In a previous article on the essential material needed in a Montessori nursery class, I wrote about the importance of the material dedicated to “everyday life”. The following article is dedicated to sensory material.
The period of life from ages 2 ½ to 6 is a period of great physical change accompanied by the development of psychological and sensory functions. It is the period during which the child develops his senses.
We can therefore help the development of his senses, at that particular age, by gradually proposing a series of stimulating activities; just as we have done when he was learning how to speak.
The education of the senses helps detect and eventually correct flaws which often go unnoticed in “traditional” schools, at least until the period when they appear more obviously and are then almost impossible to correct; as a result, the child feels maladjusted to his environment (loss of hearing, near sightedness, and so on…)
Sensory education is difficult for an adult, just like it is hard for a pianist to educate his hand. It is therefore essential to educate the senses during their period of formation and then later, to be able to improve them.
Education of the senses also helps the child to be more observant of his environment. We are constantly observing our environment because we need to use its resources at most. All of the discoveries that have changed the world were developed thanks to our observation of the environment.
In like manner, art is based on the observation of reality. We must prepare the next generations to this aptitude. Thanks to observation, we discovered the waves, the radius and so on…
Sensory education must therefore proceed methodically at a very young age, and continue during the period of instruction. This way, the child will be able to grow correctly and understand his environment.
Otherwise, we risk the isolation of man from his environment. When completing education by intellectual culture, we only create philosophers who live apart form the real world.
Sensory education is also necessary as a basis to aesthetic education and moral education. By multiplying sensations, and by developing the capacity to appreciate the smallest differences between stimulations, we refine sensitivity; a sensory delicacy is needed to perceive it.
The aesthetical harmony of nature and art escapes those whose senses are not properly developed. The world is reduced and bitter. The world is full of sources of aesthetical joys in front of which they stand blind and prefer thrilling pleasures.
The habit of vice is often linked to extreme thrills; strong stimulus does not sharpen sensitivity but, on the contrary, attenuates the powers of perception of the senses by creating an addiction which provokes a need for continuous and more violent stimulation.
Senses are organs that help “grasp” the images of the outside world, necessary to develop intelligence, just like the hand is the organ that helps us “grasp” material things necessary to our body. But senses and the use of our hand can be refined and go.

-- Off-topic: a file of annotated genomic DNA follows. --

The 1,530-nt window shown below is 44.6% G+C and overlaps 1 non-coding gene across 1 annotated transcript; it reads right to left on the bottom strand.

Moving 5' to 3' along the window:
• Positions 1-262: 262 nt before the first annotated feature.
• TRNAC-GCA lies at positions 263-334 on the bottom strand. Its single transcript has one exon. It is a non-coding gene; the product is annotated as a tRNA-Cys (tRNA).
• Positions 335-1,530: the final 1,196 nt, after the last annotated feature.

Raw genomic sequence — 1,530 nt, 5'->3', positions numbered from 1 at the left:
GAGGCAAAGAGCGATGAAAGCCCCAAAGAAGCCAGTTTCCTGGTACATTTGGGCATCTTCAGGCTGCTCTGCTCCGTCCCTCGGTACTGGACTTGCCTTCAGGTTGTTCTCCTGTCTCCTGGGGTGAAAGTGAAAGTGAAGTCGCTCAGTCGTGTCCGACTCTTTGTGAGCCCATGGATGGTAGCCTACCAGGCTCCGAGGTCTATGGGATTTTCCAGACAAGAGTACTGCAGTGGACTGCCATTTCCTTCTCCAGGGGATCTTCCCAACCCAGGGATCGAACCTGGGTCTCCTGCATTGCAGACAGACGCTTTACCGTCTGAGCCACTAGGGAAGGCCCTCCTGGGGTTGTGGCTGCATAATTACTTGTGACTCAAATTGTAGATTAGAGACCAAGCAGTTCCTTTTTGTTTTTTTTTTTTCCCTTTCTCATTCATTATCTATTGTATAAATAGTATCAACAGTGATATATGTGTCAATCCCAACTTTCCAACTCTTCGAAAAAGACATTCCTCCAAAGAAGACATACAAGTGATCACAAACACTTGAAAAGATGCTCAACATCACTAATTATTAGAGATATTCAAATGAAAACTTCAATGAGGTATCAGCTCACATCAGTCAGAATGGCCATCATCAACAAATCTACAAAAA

Education needed to build intelligence must use the senses and continually try to improve them.
Montessori sensory material is made of a series of objects which have determined qualities such as color, form, dimension, sound, weight, temperature, and so on…
For example, a group of bells which reproduce musical tones, different colored brochures, a number of solids which share the same form in graduated dimensions, some with different geometrical forms, some with different weights…
Each of these groups shares the same quality, but to a different degree; it is therefore a graduation, where the difference from one object to the next varies regularly, and when possible, mathematically.
If you are preparing sensory material at home, it must always vary by just one quality.
For example, if you want to prepare objects to teach color, the objects must be made with the same substance (form and dimension) and differ only as far as color is concerned.
If you are preparing objects to observe the tones of the musical scale, you will need identical objects in appearance, like for example the bells that we use in a Montessori class. They have the same form and the same dimension and can be set on an identical base; but when hit by a little hammer, they give different sounds; that is the only perceptible difference between them.
From a psychological point of view, it has been shown that to better reveal the particular quality, it is necessary to isolate the senses as much as possible: a tactile impression is clearer if it involves an object that does not conduct heat, so that it does not also convey impressions of temperature; this impression will be even stronger if the subject is in a dark and silent place where visual and hearing impulsions do not interfere with tactile impressions.
The material used must always permit the child to correct himself. This self-correction allows the child to use reason while doing the exercises; his critical senses and his attention are always drawn to exactitude, with a refinement which allows him to distinguish the smallest differences; the child’s conscience is prepared to correct its errors, even when they are not material errors.
The material must always look nice. The objects proposed must always be attractive to the child. Attention must be given to color, sparkle, harmony of forms, and this not only in the choice of sensory material and in everything that surrounds the child.
This material must motivate the child to work on his own. The interest of the child must be maintained thanks to the quality of the objects but also their possible use.
Once more, this sensory material is found in Montessori classes only and shows the importance of sending your children to these schools.